Citigroup is demanding that workers get jabbed or risk losing their jobs. 

Employees of the banking giant who aren’t vaccinated against COVID-19 may soon find themselves unemployed under the company’s strict vaccine mandate, issued in October. Unvaccinated staff members at the nation’s fourth-largest bank will be placed on unpaid leave effective Friday and fired at the end of the month unless they are granted a medical or religious exemption, according to a memo sent to staff on Friday, Bloomberg reported. 

“Complying with the requirement means either submitting proof of vaccination by the January 14 deadline or receiving an approved medical or religious accommodation or state-permitted exemption,” a source with knowledge of the bank’s policies told CBS MoneyWatch, while noting that the same deadline does not apply to branch staff. 

Citi was the first major U.S. bank back in October to require inoculation against COVID-19 as a condition of employment. 

“Our people are our most important asset, and we will do all we can to help our colleagues comply with this at the time of the announcement,” Sara Wechter, head of human resources at Citigroup, said in a LinkedIn post at the time. In detailing the company’s rationale, she cited compliance with federal policy as a primary factor in the bank’s decision. 

“First, as the U.S. government is a large and important client of Citi, we have an obligation to comply with the Executive Order issued by the White House mandating that individuals supporting government contracts be fully vaccinated,” Wechter said.

With this latest memo, the bank is now the first major financial institution set to dismiss employees who refuse to get vaccinated.

Employers in other industries such as health care and aviation have already begun firing staff members who have flouted vaccination rules. 

United Airlines is announcing a $1,000 bonus for all employees — a thank you for their hard work during the pandemic.

99.7% of the airline’s workforce is vaccinated, which CEO Scott Kirby says is proof that vaccine mandates work. pic.twitter.com/xeUSTOwoxJ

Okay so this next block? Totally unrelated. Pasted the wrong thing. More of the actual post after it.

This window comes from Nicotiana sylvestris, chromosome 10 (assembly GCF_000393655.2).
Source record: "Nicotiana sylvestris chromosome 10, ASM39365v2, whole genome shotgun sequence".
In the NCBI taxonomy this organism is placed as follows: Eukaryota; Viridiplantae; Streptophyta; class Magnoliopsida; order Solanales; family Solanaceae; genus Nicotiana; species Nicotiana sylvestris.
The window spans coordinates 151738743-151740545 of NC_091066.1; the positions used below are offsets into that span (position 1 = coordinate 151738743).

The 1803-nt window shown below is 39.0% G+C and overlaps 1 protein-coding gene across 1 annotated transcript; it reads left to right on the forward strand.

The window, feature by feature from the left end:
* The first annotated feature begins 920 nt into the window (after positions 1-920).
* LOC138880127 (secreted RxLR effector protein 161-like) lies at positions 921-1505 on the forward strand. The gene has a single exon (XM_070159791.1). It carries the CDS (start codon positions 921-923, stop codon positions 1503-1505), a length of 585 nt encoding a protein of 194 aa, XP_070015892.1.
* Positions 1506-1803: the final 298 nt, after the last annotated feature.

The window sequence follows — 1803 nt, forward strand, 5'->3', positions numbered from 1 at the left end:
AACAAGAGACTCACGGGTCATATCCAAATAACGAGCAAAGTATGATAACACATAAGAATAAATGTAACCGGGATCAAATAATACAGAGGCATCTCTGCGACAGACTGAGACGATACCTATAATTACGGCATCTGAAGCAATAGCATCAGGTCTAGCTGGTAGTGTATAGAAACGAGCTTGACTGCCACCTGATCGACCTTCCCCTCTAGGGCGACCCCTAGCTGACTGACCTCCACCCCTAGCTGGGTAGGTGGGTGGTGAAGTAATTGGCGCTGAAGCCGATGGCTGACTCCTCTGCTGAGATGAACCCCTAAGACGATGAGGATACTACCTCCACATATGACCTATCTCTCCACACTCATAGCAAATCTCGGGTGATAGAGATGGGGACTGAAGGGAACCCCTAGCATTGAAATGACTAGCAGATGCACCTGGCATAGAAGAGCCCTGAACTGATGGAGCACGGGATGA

— CBS Mornings (@CBSMornings) October 13, 2021

The Mayo Clinic fired 700 employees on January 4 for defying a company mandate to get vaccinated by January 2, CBS Minnesota reported. And United Airlines fired 232 employees, out of a total of 67,000 staffers, for refusing to get vaccinated against the coronavirus, CEO Scott Kirby told CBS Mornings in October.

Citi’s stringent policy comes as the Supreme Court debates whether the Biden administration has the authority to enforce its vaccine-or-test rule on large businesses, and as the number of COVID-19 cases surges across U.S.

The rise of highly contagious strains of the coronavirus, such as Delta and Omicron, has continuously forced corporations to postpone plans to reopen offices, another major incentive for them to require vaccinations. 

While other financial firms such as JPMorgan Chase and Bank of America have taken steps to encourage workers to get their shots, only Citi has gone so far as to make it a requirement for employment.

More than 90% of Citi’s roughly 65,000 U.S. employees have already been vaccinated, the source confirmed. The banking giant is headquartered in New York City, where private-sector employers have been required since December 27 to mandate vaccinations for their employees.

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